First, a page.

How to grow: Stanwell Perpetual rose - Telegraph:
'Stanwell Perpetual' adapts to any soil, even thriving on chalk. It tolerates some shade and is so hardy that it grows well in Scandinavia. It can be grown as a specimen, a hedge, in a container or up a pillar.
Thorny 'Stanwell Perpetual' is best grown away from paths and steps. Dig a large enough hole to allow you to spread the roots out, shortening any really long ones, and mix in a handful of bone meal. Place the rose in the hole and cover with soil making sure the union - the bumpy part at the bottom of the stem - is an inch below the surface. Press down firmly, water if necessary, then cut the rose down hard, reducing each stem to 3in to 5in long at an outward-facing bud. This will prevent wind rock and make the plant stronger and less leggy.
If you grow it as single specimen try to preserve the arching shape. Remove any dying, diseased and damaged wood and shorten the thorny stems by up to a third during winter. You can cut it back hard in spring if you want a shorter rose, as it flowers on the new wood.
When planting a hedge, leave a 3ft gap between each rose and trim to the desired size in winter.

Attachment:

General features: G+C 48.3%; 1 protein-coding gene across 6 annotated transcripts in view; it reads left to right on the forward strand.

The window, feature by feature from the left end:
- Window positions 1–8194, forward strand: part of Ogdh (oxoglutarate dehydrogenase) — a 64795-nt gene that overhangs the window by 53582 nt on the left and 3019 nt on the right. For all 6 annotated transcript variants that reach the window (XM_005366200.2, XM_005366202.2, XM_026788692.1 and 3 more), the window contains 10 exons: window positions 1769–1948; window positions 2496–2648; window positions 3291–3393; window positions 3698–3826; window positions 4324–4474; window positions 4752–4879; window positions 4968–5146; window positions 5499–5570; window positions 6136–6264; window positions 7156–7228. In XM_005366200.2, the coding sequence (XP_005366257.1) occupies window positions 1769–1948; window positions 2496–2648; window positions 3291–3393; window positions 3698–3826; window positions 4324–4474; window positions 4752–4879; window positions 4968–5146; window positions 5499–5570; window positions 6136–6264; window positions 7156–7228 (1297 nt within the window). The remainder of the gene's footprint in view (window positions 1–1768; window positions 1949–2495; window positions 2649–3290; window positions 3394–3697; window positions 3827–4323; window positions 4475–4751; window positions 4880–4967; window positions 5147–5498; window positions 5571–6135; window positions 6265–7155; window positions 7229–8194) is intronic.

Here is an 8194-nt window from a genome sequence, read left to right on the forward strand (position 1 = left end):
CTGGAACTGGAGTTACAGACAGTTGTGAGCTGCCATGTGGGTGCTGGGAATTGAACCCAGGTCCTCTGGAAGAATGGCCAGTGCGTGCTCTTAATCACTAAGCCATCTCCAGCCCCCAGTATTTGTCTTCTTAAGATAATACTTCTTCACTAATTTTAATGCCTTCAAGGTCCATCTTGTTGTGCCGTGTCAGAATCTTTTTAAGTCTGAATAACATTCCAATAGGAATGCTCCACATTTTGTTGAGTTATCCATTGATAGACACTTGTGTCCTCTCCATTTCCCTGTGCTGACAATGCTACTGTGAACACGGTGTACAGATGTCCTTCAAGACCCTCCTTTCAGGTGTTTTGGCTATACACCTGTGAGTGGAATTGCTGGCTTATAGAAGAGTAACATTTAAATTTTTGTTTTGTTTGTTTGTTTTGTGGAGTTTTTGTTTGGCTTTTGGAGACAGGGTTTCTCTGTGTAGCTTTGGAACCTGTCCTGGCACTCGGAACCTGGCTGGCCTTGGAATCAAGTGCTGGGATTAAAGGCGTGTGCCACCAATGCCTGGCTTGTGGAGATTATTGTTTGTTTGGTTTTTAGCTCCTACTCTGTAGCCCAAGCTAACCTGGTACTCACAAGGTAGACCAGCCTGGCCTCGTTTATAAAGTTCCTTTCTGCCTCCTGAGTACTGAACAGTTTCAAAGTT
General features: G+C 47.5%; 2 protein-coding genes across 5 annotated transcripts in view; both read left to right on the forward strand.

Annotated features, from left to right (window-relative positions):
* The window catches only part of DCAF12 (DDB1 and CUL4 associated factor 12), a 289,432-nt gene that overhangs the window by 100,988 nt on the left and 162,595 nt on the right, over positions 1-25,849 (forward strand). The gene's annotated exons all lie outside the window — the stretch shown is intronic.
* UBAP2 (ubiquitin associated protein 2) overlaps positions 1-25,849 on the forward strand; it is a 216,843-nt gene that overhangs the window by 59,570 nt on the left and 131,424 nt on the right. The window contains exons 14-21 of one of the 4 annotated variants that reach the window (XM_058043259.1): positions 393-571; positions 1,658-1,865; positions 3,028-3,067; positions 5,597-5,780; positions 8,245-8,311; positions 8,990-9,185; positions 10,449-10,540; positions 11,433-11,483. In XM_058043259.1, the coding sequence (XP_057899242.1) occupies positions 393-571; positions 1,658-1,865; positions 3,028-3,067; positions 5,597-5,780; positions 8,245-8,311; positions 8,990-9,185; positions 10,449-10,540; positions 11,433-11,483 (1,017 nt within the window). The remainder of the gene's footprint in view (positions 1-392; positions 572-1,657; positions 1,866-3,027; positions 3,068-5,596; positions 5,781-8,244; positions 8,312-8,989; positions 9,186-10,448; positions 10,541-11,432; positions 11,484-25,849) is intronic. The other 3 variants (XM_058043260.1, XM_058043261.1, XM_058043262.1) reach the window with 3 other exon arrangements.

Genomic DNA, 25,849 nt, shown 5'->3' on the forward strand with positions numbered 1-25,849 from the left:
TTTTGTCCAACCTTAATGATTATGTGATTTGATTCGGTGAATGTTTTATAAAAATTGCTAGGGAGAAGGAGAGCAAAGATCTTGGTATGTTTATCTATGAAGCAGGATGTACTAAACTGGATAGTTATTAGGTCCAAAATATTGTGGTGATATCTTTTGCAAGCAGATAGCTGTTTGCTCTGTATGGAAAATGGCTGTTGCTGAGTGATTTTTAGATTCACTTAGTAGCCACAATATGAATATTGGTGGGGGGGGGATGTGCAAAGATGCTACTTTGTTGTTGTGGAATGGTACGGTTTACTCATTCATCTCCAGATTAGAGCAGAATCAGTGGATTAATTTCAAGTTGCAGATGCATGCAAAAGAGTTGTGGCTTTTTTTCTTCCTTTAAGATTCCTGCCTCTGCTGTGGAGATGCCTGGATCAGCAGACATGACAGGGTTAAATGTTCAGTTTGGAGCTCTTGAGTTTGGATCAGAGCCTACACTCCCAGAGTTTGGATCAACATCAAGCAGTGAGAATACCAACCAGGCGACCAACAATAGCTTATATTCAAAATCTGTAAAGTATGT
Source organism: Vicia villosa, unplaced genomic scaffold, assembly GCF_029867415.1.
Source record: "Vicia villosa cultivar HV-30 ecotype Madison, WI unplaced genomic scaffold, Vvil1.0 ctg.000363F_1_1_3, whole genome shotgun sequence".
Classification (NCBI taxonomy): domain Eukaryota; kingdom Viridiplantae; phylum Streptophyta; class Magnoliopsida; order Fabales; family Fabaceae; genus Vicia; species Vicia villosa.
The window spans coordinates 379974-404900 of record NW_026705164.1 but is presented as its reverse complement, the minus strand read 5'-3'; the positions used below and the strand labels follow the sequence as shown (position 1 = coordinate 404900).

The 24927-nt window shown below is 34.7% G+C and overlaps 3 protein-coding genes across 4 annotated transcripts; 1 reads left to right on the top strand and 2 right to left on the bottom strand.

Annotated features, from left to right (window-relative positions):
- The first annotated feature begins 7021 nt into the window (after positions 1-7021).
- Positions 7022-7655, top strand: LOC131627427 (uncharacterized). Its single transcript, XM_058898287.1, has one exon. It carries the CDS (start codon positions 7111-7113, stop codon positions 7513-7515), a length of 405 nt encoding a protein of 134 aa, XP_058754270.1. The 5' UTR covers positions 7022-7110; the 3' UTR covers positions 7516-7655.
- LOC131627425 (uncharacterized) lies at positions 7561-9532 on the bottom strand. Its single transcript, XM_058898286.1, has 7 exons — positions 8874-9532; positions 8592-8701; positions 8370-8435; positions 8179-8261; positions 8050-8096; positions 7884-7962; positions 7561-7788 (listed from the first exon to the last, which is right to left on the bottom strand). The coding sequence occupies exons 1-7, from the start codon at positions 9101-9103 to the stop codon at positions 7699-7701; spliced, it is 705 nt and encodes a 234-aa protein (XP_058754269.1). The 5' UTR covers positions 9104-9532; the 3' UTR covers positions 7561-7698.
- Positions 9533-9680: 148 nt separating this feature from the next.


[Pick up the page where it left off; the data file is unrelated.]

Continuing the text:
Feed sparingly; sprinkling an organic fertiliser round the roots at the beginning of the growing season will be plenty.
If you do get an attack of black spot gather the fallen leaves and destroy them - don't add them to the compost heap. This robust rose should shrug off the disease the following year. If it does return, gather the leaves again and water the plant and surrounding ground thoroughly with a strong tar-wash solution in winter.
Its shell-pink flowers mix well with other old-fashioned varieties or shrub roses. These can be interspersed with violas or campanulas and edged with the silvery leaves of Stachys byzantina. 'Stanwell Perpetual' also suits a woodland planting."
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